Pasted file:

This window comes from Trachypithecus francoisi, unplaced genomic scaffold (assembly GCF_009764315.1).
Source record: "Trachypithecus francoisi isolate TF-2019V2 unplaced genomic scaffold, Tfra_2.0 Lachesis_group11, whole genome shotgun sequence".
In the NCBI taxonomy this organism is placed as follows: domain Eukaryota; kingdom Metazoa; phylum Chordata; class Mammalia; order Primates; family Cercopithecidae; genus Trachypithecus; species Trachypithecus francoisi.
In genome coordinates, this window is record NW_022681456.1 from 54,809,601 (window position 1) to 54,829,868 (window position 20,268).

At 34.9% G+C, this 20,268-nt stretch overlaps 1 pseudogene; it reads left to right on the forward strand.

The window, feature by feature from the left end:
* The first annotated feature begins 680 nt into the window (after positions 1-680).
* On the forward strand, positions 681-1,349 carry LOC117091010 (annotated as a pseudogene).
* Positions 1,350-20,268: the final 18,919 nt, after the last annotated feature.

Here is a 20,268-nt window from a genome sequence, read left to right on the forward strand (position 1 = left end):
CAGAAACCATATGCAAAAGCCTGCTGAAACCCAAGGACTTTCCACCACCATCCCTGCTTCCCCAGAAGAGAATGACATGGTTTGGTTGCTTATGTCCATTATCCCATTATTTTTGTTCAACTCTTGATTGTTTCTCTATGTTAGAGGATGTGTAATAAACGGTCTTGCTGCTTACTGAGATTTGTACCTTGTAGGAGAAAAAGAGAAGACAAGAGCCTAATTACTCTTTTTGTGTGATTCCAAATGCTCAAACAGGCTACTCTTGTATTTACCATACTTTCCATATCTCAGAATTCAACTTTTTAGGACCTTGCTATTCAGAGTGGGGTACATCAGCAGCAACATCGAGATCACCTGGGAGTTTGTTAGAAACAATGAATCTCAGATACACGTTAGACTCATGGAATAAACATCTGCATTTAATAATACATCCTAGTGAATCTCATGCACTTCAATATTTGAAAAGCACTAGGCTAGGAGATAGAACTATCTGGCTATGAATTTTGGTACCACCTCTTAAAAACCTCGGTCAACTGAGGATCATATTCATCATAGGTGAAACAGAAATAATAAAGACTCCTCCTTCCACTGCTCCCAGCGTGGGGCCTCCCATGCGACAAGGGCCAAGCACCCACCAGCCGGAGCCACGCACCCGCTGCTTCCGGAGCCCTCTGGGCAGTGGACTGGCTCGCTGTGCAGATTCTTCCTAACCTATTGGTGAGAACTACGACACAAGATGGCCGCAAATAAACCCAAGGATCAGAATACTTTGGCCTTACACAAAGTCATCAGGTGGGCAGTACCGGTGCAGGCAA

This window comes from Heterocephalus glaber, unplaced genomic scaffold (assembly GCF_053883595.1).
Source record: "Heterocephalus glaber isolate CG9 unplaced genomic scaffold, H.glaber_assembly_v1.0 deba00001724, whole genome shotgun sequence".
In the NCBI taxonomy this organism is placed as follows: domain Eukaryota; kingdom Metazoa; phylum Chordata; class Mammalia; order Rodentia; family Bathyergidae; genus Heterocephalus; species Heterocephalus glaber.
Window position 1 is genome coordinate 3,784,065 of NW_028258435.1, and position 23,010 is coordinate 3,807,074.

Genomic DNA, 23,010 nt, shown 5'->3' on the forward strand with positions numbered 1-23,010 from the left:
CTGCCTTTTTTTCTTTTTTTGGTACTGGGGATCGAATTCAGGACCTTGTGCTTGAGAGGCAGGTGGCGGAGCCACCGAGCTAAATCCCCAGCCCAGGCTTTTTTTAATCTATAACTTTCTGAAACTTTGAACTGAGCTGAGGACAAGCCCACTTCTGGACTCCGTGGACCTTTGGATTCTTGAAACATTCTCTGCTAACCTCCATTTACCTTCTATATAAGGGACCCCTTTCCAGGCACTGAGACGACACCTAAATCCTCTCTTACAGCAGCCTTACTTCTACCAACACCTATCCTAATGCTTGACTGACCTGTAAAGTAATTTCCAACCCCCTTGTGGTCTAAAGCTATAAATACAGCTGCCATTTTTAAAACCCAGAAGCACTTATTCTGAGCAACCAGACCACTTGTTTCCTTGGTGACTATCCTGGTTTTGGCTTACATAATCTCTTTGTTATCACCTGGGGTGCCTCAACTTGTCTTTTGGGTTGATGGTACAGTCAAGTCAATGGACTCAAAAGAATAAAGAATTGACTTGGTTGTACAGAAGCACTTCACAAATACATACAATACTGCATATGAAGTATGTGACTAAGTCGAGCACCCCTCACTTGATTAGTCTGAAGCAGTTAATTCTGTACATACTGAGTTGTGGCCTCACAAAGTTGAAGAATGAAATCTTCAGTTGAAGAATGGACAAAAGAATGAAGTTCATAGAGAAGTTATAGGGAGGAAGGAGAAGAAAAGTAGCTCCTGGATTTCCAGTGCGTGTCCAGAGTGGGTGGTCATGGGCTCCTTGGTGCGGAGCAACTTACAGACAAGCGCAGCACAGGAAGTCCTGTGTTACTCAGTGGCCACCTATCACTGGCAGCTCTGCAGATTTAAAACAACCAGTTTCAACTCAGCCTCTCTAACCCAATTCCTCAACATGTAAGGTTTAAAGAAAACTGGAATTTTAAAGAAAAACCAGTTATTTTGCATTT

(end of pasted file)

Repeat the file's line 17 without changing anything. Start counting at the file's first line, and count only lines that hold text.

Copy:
CTGCCTTTTTTTCTTTTTTTGGTACTGGGGATCGAATTCAGGACCTTGTGCTTGAGAGGCAGGTGGCGGAGCCACCGAGCTAAATCCCCAGCCCAGGCTTTTTTTAATCTATAACTTTCTGAAACTTTGAACTGAGCTGAGGACAAGCCCACTTCTGGACTCCGTGGACCTTTGGATTCTTGAAACATTCTCTGCTAACCTCCATTTACCTTCTATATAAGGGACCCCTTTCCAGGCACTGAGACGACACCTAAATCCTCTCTTACAGCAGCCTTACTTCTACCAACACCTATCCTAATGCTTGACTGACCTGTAAAGTAATTTCCAACCCCCTTGTGGTCTAAAGCTATAAATACAGCTGCCATTTTTAAAACCCAGAAGCACTTATTCTGAGCAACCAGACCACTTGTTTCCTTGGTGACTATCCTGGTTTTGGCTTACATAATCTCTTTGTTATCACCTGGGGTGCCTCAACTTGTCTTTTGGGTTGATGGTACAGTCAAGTCAATGGACTCAAAAGAATAAAGAATTGACTTGGTTGTACAGAAGCACTTCACAAATACATACAATACTGCATATGAAGTATGTGACTAAGTCGAGCACCCCTCACTTGATTAGTCTGAAGCAGTTAATTCTGTACATACTGAGTTGTGGCCTCACAAAGTTGAAGAATGAAATCTTCAGTTGAAGAATGGACAAAAGAATGAAGTTCATAGAGAAGTTATAGGGAGGAAGGAGAAGAAAAGTAGCTCCTGGATTTCCAGTGCGTGTCCAGAGTGGGTGGTCATGGGCTCCTTGGTGCGGAGCAACTTACAGACAAGCGCAGCACAGGAAGTCCTGTGTTACTCAGTGGCCACCTATCACTGGCAGCTCTGCAGATTTAAAACAACCAGTTTCAACTCAGCCTCTCTAACCCAATTCCTCAACATGTAAGGTTTAAAGAAAACTGGAATTTTAAAGAAAAACCAGTTATTTTGCATTT